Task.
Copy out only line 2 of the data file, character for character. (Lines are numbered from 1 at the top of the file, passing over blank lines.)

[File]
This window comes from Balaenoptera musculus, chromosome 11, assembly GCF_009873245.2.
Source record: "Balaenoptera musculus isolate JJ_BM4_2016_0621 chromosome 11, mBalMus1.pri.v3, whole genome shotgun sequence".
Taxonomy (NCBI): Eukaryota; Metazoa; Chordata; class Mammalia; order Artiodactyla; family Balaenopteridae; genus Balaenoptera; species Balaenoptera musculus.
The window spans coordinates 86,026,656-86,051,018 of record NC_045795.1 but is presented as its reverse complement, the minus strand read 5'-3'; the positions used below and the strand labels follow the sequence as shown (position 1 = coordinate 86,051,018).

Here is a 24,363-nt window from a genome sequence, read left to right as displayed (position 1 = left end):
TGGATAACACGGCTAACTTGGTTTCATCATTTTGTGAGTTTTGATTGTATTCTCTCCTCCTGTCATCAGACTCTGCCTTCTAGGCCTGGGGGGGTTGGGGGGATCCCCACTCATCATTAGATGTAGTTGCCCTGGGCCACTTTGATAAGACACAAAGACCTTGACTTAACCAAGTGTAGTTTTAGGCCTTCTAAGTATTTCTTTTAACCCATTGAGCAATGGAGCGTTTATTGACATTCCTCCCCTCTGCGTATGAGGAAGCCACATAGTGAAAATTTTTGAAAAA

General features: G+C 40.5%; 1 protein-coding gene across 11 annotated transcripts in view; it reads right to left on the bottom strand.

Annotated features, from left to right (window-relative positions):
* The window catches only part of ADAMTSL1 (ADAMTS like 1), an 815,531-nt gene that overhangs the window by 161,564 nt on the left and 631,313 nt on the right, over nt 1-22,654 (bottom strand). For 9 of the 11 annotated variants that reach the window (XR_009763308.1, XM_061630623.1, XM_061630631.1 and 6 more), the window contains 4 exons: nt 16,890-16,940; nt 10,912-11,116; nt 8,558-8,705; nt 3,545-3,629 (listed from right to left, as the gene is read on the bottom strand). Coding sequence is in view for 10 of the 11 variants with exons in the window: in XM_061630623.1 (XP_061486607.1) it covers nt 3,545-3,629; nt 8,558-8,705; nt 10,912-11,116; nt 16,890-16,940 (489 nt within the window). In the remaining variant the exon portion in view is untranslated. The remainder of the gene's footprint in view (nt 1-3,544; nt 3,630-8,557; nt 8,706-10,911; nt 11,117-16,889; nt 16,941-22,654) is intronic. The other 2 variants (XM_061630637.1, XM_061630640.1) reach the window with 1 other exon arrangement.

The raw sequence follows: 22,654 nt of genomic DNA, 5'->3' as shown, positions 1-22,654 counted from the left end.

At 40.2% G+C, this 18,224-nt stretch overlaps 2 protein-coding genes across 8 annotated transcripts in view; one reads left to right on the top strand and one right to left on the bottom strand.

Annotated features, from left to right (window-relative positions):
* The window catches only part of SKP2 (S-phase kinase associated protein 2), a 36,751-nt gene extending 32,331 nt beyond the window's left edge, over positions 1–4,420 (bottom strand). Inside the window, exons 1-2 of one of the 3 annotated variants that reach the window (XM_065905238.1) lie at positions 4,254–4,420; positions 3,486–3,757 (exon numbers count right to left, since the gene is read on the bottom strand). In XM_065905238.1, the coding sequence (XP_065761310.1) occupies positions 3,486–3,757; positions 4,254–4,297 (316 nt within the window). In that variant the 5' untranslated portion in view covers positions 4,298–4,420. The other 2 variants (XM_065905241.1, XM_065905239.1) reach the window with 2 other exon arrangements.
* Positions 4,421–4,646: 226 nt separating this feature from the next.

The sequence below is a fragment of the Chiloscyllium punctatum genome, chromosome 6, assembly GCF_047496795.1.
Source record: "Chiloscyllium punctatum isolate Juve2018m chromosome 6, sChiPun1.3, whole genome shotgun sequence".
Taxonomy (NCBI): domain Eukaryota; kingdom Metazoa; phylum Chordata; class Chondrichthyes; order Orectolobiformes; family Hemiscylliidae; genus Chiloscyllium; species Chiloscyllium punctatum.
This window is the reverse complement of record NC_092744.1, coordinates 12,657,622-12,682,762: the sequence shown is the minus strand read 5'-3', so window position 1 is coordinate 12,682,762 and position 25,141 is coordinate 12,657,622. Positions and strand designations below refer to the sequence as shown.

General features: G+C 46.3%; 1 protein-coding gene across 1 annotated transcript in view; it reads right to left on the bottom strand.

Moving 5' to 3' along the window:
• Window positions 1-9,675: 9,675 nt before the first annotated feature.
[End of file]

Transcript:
Source record: "Balaenoptera musculus isolate JJ_BM4_2016_0621 chromosome 11, mBalMus1.pri.v3, whole genome shotgun sequence".